Our earliest sources for Greek mythology do not mention any account of the creation of mortals or human beings. According to some later sources, however, mortals were created by the Titan Prometheus.
According to ancient Greek authors, the mortals of their myths lived just before their own time, during what we now call the Greek Bronze Age (ca. 1600–1100 BCE).
Some extraordinary mortals were worshiped by the Greeks of the historical period; they were honored as ancestors, founders, or heroes. Only a handful of mythical mortals became full-fledged gods.
The mortals of Greek mythology were human beings who often found themselves subject to the whims of gods and heroes. Some Greek mortals, including kings, queens, and warriors, were powerful in their own right. Indeed, it can be hard to distinguish between “mortals” and “heroes” in Greek mythology: all Greek heroes, after all, were also mortal.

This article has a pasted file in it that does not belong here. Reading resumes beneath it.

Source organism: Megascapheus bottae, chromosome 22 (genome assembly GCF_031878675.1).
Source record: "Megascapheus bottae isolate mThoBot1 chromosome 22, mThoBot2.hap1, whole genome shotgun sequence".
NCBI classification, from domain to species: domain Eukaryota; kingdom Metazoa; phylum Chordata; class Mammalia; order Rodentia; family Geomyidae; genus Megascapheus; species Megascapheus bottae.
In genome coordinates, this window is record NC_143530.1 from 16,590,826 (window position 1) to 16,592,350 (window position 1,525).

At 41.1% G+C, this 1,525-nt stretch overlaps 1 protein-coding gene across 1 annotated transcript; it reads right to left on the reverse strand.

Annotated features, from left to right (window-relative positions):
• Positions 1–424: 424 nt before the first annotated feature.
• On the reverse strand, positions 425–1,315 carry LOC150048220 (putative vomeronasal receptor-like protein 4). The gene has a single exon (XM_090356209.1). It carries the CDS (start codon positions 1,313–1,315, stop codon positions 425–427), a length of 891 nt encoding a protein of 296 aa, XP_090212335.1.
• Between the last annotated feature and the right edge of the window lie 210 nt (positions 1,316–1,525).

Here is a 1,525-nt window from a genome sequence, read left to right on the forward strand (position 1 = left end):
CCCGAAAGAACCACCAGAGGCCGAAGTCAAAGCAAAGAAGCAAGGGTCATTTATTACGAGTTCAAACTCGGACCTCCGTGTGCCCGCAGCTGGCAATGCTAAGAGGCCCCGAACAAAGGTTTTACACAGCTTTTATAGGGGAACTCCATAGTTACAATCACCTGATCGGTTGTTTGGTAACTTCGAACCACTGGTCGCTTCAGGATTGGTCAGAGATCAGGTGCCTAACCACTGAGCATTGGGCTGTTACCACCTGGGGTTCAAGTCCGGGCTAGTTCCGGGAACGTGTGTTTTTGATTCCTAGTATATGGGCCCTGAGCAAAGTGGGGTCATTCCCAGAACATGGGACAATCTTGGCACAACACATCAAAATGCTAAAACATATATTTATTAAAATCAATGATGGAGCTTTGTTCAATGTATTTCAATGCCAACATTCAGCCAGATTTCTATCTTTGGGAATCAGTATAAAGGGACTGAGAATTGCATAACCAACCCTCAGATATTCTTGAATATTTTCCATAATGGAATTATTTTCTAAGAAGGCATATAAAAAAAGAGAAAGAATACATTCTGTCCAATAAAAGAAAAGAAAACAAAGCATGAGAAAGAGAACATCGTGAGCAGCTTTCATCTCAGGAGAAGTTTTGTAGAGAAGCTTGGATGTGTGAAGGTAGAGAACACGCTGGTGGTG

In ancient mythical narratives, however, the term “hero” is usually reserved for those who have somehow distinguished themselves as warriors, monster-slayers, or founders of great cities. Many heroes had special powers and abilities that went far beyond those of ordinary mortals, and some were even demigods. Greek mortals, then, can be thought of as more “average” than heroes, despite their shared mortality.
Unlike the immortal gods, mortals were doomed to die. Most were subject to a dreary and nondescript afterlife in the realm of Hades, the Greek Underworld.1 Only the greatest heroes could hope to transform into gods or dwell in the blissful Fields of Elysium or Isles of the Blessed. Occasionally, however, a mortal was worshipped after they died (another similarity with the more impressive heroes).